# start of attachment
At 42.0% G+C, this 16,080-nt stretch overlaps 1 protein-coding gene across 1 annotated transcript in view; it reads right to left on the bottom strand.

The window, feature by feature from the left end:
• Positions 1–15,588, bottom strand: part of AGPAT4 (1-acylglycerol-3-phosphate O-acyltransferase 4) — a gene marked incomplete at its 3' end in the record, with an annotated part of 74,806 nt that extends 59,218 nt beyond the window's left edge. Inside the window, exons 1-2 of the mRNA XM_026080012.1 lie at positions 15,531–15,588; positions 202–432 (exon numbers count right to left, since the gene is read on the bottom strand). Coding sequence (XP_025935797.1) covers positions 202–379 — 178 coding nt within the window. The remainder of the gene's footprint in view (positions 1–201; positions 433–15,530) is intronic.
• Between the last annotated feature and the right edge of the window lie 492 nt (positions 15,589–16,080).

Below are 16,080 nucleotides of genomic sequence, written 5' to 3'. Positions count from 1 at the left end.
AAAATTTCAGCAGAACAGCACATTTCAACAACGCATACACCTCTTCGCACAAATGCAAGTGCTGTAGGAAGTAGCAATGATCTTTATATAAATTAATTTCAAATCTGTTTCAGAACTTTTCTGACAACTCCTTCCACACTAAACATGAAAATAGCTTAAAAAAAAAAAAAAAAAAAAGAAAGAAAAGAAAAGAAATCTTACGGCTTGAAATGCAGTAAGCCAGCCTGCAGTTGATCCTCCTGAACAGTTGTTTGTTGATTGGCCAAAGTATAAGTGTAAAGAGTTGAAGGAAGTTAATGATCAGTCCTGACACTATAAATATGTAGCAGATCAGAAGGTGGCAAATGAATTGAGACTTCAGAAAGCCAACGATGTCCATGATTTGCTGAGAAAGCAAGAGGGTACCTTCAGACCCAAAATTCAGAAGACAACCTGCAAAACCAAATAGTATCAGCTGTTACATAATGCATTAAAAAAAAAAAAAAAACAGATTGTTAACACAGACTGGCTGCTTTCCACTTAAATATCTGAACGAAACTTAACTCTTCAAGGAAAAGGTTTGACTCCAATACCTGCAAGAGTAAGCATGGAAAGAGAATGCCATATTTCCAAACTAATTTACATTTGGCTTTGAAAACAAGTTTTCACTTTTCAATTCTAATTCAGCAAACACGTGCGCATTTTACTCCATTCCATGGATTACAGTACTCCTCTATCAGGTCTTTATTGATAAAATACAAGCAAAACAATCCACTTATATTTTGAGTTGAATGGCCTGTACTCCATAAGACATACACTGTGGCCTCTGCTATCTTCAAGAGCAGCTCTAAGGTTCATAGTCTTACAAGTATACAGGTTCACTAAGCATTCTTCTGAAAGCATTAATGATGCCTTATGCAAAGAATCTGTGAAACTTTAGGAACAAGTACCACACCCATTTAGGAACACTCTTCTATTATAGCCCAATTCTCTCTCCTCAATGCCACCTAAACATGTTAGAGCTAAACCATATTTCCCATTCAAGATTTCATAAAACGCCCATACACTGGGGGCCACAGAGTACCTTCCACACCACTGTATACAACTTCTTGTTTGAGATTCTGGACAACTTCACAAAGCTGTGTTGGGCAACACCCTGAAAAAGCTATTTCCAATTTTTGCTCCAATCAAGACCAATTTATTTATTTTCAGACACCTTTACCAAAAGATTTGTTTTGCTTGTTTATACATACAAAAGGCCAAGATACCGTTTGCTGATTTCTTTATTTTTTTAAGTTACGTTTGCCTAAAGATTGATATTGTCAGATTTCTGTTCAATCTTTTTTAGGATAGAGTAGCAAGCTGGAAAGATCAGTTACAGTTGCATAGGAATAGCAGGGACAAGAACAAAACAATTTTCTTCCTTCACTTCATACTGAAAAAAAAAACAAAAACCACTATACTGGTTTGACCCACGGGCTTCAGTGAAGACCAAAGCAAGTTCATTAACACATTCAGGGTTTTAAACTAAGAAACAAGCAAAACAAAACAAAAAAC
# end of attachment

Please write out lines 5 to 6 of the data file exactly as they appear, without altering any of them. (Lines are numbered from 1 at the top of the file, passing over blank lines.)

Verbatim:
Below are 16,080 nucleotides of genomic sequence, written 5' to 3'. Positions count from 1 at the left end.
AAAATTTCAGCAGAACAGCACATTTCAACAACGCATACACCTCTTCGCACAAATGCAAGTGCTGTAGGAAGTAGCAATGATCTTTATATAAATTAATTTCAAATCTGTTTCAGAACTTTTCTGACAACTCCTTCCACACTAAACATGAAAATAGCTTAAAAAAAAAAAAAAAAAAAAGAAAGAAAAGAAAAGAAATCTTACGGCTTGAAATGCAGTAAGCCAGCCTGCAGTTGATCCTCCTGAACAGTTGTTTGTTGATTGGCCAAAGTATAAGTGTAAAGAGTTGAAGGAAGTTAATGATCAGTCCTGACACTATAAATATGTAGCAGATCAGAAGGTGGCAAATGAATTGAGACTTCAGAAAGCCAACGATGTCCATGATTTGCTGAGAAAGCAAGAGGGTACCTTCAGACCCAAAATTCAGAAGACAACCTGCAAAACCAAATAGTATCAGCTGTTACATAATGCATTAAAAAAAAAAAAAAAACAGATTGTTAACACAGACTGGCTGCTTTCCACTTAAATATCTGAACGAAACTTAACTCTTCAAGGAAAAGGTTTGACTCCAATACCTGCAAGAGTAAGCATGGAAAGAGAATGCCATATTTCCAAACTAATTTACATTTGGCTTTGAAAACAAGTTTTCACTTTTCAATTCTAATTCAGCAAACACGTGCGCATTTTACTCCATTCCATGGATTACAGTACTCCTCTATCAGGTCTTTATTGATAAAATACAAGCAAAACAATCCACTTATATTTTGAGTTGAATGGCCTGTACTCCATAAGACATACACTGTGGCCTCTGCTATCTTCAAGAGCAGCTCTAAGGTTCATAGTCTTACAAGTATACAGGTTCACTAAGCATTCTTCTGAAAGCATTAATGATGCCTTATGCAAAGAATCTGTGAAACTTTAGGAACAAGTACCACACCCATTTAGGAACACTCTTCTATTATAGCCCAATTCTCTCTCCTCAATGCCACCTAAACATGTTAGAGCTAAACCATATTTCCCATTCAAGATTTCATAAAACGCCCATACACTGGGGGCCACAGAGTACCTTCCACACCACTGTATACAACTTCTTGTTTGAGATTCTGGACAACTTCACAAAGCTGTGTTGGGCAACACCCTGAAAAAGCTATTTCCAATTTTTGCTCCAATCAAGACCAATTTATTTATTTTCAGACACCTTTACCAAAAGATTTGTTTTGCTTGTTTATACATACAAAAGGCCAAGATACCGTTTGCTGATTTCTTTATTTTTTTAAGTTACGTTTGCCTAAAGATTGATATTGTCAGATTTCTGTTCAATCTTTTTTAGGATAGAGTAGCAAGCTGGAAAGATCAGTTACAGTTGCATAGGAATAGCAGGGACAAGAACAAAACAATTTTCTTCCTTCACTTCATACTGAAAAAAAAAACAAAAACCACTATACTGGTTTGACCCACGGGCTTCAGTGAAGACCAAAGCAAGTTCATTAACACATTCAGGGTTTTAAACTAAGAAACAAGCAAAACAAAACAAAAAAC